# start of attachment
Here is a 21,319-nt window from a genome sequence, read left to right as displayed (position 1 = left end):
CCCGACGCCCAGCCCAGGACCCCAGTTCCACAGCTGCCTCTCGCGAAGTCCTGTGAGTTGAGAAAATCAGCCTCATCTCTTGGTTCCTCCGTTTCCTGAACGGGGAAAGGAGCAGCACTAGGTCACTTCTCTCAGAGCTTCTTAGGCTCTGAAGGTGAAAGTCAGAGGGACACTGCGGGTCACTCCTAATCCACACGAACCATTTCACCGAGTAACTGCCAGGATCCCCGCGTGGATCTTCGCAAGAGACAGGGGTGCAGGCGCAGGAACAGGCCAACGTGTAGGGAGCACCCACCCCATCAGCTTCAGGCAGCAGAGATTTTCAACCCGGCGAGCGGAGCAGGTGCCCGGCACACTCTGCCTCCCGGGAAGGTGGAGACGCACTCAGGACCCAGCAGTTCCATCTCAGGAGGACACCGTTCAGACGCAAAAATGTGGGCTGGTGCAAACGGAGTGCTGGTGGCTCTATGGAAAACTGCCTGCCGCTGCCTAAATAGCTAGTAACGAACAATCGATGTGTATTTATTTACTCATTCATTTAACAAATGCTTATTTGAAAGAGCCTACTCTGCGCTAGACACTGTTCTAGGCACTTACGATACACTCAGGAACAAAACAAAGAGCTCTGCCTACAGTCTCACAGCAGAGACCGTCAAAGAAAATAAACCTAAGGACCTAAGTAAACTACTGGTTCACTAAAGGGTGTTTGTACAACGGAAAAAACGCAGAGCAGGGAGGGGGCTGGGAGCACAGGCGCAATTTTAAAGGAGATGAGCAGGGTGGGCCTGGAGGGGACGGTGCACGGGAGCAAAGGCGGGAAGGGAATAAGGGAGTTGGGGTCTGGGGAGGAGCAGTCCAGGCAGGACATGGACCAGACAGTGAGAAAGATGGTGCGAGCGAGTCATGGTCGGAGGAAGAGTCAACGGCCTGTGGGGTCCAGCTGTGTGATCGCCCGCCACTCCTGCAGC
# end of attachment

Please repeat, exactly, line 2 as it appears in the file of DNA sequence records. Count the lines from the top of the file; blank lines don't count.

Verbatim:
CCCGACGCCCAGCCCAGGACCCCAGTTCCACAGCTGCCTCTCGCGAAGTCCTGTGAGTTGAGAAAATCAGCCTCATCTCTTGGTTCCTCCGTTTCCTGAACGGGGAAAGGAGCAGCACTAGGTCACTTCTCTCAGAGCTTCTTAGGCTCTGAAGGTGAAAGTCAGAGGGACACTGCGGGTCACTCCTAATCCACACGAACCATTTCACCGAGTAACTGCCAGGATCCCCGCGTGGATCTTCGCAAGAGACAGGGGTGCAGGCGCAGGAACAGGCCAACGTGTAGGGAGCACCCACCCCATCAGCTTCAGGCAGCAGAGATTTTCAACCCGGCGAGCGGAGCAGGTGCCCGGCACACTCTGCCTCCCGGGAAGGTGGAGACGCACTCAGGACCCAGCAGTTCCATCTCAGGAGGACACCGTTCAGACGCAAAAATGTGGGCTGGTGCAAACGGAGTGCTGGTGGCTCTATGGAAAACTGCCTGCCGCTGCCTAAATAGCTAGTAACGAACAATCGATGTGTATTTATTTACTCATTCATTTAACAAATGCTTATTTGAAAGAGCCTACTCTGCGCTAGACACTGTTCTAGGCACTTACGATACACTCAGGAACAAAACAAAGAGCTCTGCCTACAGTCTCACAGCAGAGACCGTCAAAGAAAATAAACCTAAGGACCTAAGTAAACTACTGGTTCACTAAAGGGTGTTTGTACAACGGAAAAAACGCAGAGCAGGGAGGGGGCTGGGAGCACAGGCGCAATTTTAAAGGAGATGAGCAGGGTGGGCCTGGAGGGGACGGTGCACGGGAGCAAAGGCGGGAAGGGAATAAGGGAGTTGGGGTCTGGGGAGGAGCAGTCCAGGCAGGACATGGACCAGACAGTGAGAAAGATGGTGCGAGCGAGTCATGGTCGGAGGAAGAGTCAACGGCCTGTGGGGTCCAGCTGTGTGATCGCCCGCCACTCCTGCAGC